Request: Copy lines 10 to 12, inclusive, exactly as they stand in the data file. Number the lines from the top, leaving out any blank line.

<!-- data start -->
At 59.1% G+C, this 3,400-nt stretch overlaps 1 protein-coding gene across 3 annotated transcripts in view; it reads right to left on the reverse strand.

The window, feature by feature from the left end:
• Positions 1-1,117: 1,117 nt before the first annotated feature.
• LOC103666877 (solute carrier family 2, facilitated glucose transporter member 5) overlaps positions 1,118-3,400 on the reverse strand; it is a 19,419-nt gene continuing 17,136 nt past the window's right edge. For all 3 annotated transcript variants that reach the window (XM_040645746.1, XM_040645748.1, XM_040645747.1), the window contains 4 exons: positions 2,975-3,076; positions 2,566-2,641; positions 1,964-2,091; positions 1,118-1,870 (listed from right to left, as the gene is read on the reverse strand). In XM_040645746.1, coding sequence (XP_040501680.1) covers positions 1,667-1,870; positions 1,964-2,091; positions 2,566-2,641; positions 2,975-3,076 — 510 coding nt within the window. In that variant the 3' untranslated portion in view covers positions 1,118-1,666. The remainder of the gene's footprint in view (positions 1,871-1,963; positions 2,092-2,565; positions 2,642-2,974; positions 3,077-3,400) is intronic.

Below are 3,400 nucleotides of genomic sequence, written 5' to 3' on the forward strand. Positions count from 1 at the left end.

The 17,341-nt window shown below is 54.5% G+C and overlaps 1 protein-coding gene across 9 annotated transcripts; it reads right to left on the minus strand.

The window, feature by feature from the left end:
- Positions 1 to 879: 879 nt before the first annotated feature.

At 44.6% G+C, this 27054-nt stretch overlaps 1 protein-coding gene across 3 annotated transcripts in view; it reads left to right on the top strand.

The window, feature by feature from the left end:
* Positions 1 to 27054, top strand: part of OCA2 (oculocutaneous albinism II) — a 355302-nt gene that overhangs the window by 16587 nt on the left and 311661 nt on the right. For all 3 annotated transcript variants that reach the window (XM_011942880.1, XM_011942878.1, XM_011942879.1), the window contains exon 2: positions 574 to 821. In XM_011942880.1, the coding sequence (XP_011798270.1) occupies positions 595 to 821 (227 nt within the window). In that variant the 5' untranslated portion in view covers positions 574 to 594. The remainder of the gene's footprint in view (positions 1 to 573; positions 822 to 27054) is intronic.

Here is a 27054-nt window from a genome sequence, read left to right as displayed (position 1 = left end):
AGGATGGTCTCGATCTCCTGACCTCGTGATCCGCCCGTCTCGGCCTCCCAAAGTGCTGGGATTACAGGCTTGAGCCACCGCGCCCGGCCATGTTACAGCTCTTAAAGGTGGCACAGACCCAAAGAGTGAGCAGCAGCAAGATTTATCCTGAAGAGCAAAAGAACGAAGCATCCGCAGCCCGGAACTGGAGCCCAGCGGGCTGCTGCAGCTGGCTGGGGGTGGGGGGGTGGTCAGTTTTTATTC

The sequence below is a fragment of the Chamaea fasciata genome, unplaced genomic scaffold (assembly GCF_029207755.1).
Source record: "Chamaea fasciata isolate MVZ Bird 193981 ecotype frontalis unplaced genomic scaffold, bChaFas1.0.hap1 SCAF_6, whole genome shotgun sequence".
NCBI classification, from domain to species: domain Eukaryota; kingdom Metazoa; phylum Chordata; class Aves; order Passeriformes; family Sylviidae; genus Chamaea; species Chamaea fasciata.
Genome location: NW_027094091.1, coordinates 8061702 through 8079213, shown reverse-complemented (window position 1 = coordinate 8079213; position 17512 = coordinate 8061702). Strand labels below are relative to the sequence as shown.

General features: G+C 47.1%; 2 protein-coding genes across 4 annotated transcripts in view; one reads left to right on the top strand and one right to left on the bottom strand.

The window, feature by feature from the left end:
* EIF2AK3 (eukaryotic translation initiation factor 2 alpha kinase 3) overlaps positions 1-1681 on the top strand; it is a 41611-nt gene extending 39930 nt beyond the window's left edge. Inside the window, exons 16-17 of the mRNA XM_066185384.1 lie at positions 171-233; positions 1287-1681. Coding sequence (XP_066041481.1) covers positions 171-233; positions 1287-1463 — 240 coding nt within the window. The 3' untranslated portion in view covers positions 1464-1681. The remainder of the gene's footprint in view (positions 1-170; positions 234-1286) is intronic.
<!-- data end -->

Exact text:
The window, feature by feature from the left end:
* Positions 1 to 27054, top strand: part of OCA2 (oculocutaneous albinism II) — a 355302-nt gene that overhangs the window by 16587 nt on the left and 311661 nt on the right. For all 3 annotated transcript variants that reach the window (XM_011942880.1, XM_011942878.1, XM_011942879.1), the window contains exon 2: positions 574 to 821. In XM_011942880.1, the coding sequence (XP_011798270.1) occupies positions 595 to 821 (227 nt within the window). In that variant the 5' untranslated portion in view covers positions 574 to 594. The remainder of the gene's footprint in view (positions 1 to 573; positions 822 to 27054) is intronic.

Here is a 27054-nt window from a genome sequence, read left to right as displayed (position 1 = left end):